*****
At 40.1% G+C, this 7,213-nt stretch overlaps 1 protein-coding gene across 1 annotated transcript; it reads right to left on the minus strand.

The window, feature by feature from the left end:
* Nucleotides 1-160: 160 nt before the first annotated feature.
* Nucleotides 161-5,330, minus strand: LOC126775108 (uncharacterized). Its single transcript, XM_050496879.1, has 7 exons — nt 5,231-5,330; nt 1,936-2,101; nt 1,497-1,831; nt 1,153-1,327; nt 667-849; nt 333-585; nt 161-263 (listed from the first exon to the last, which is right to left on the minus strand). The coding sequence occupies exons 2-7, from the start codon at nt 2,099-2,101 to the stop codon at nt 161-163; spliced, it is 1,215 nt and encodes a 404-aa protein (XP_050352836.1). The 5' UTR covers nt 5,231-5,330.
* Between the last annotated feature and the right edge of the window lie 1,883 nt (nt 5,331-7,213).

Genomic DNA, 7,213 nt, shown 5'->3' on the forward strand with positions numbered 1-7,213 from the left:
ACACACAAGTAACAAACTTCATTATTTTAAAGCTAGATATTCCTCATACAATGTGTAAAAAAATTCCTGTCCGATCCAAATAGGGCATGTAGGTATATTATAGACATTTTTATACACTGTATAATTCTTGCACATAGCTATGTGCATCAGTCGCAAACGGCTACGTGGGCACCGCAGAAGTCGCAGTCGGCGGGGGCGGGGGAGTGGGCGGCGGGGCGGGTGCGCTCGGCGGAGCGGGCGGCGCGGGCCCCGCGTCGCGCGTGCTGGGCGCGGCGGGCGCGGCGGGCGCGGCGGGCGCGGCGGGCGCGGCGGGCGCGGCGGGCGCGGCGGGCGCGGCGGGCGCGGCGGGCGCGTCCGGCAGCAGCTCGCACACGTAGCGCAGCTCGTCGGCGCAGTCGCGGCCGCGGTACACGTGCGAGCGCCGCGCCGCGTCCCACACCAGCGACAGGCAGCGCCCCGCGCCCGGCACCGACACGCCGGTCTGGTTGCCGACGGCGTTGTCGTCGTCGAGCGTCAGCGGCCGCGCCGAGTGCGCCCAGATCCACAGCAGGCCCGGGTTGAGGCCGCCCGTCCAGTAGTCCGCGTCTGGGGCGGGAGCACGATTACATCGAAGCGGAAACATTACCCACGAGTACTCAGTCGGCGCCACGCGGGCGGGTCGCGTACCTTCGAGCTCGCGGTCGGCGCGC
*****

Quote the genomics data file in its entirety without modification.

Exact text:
At 40.1% G+C, this 7,213-nt stretch overlaps 1 protein-coding gene across 1 annotated transcript; it reads right to left on the minus strand.

The window, feature by feature from the left end:
* Nucleotides 1-160: 160 nt before the first annotated feature.
* Nucleotides 161-5,330, minus strand: LOC126775108 (uncharacterized). Its single transcript, XM_050496879.1, has 7 exons — nt 5,231-5,330; nt 1,936-2,101; nt 1,497-1,831; nt 1,153-1,327; nt 667-849; nt 333-585; nt 161-263 (listed from the first exon to the last, which is right to left on the minus strand). The coding sequence occupies exons 2-7, from the start codon at nt 2,099-2,101 to the stop codon at nt 161-163; spliced, it is 1,215 nt and encodes a 404-aa protein (XP_050352836.1). The 5' UTR covers nt 5,231-5,330.
* Between the last annotated feature and the right edge of the window lie 1,883 nt (nt 5,331-7,213).

Genomic DNA, 7,213 nt, shown 5'->3' on the forward strand with positions numbered 1-7,213 from the left:
ACACACAAGTAACAAACTTCATTATTTTAAAGCTAGATATTCCTCATACAATGTGTAAAAAAATTCCTGTCCGATCCAAATAGGGCATGTAGGTATATTATAGACATTTTTATACACTGTATAATTCTTGCACATAGCTATGTGCATCAGTCGCAAACGGCTACGTGGGCACCGCAGAAGTCGCAGTCGGCGGGGGCGGGGGAGTGGGCGGCGGGGCGGGTGCGCTCGGCGGAGCGGGCGGCGCGGGCCCCGCGTCGCGCGTGCTGGGCGCGGCGGGCGCGGCGGGCGCGGCGGGCGCGGCGGGCGCGGCGGGCGCGGCGGGCGCGGCGGGCGCGGCGGGCGCGGCGGGCGCGTCCGGCAGCAGCTCGCACACGTAGCGCAGCTCGTCGGCGCAGTCGCGGCCGCGGTACACGTGCGAGCGCCGCGCCGCGTCCCACACCAGCGACAGGCAGCGCCCCGCGCCCGGCACCGACACGCCGGTCTGGTTGCCGACGGCGTTGTCGTCGTCGAGCGTCAGCGGCCGCGCCGAGTGCGCCCAGATCCACAGCAGGCCCGGGTTGAGGCCGCCCGTCCAGTAGTCCGCGTCTGGGGCGGGAGCACGATTACATCGAAGCGGAAACATTACCCACGAGTACTCAGTCGGCGCCACGCGGGCGGGTCGCGTACCTTCGAGCTCGCGGTCGGCGCGC